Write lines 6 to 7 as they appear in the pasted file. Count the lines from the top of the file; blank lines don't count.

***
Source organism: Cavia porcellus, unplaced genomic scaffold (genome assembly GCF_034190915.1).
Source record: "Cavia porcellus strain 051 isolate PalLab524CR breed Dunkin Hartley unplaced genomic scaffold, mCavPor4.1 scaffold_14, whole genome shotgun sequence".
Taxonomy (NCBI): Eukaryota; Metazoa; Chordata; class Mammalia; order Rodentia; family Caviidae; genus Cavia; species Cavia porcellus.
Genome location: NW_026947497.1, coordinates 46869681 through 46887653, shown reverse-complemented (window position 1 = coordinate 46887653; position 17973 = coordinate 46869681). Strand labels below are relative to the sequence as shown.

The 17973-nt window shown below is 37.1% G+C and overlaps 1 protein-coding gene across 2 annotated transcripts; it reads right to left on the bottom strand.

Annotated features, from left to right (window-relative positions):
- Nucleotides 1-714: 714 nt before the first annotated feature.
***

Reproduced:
Annotated features, from left to right (window-relative positions):
- Nucleotides 1-714: 714 nt before the first annotated feature.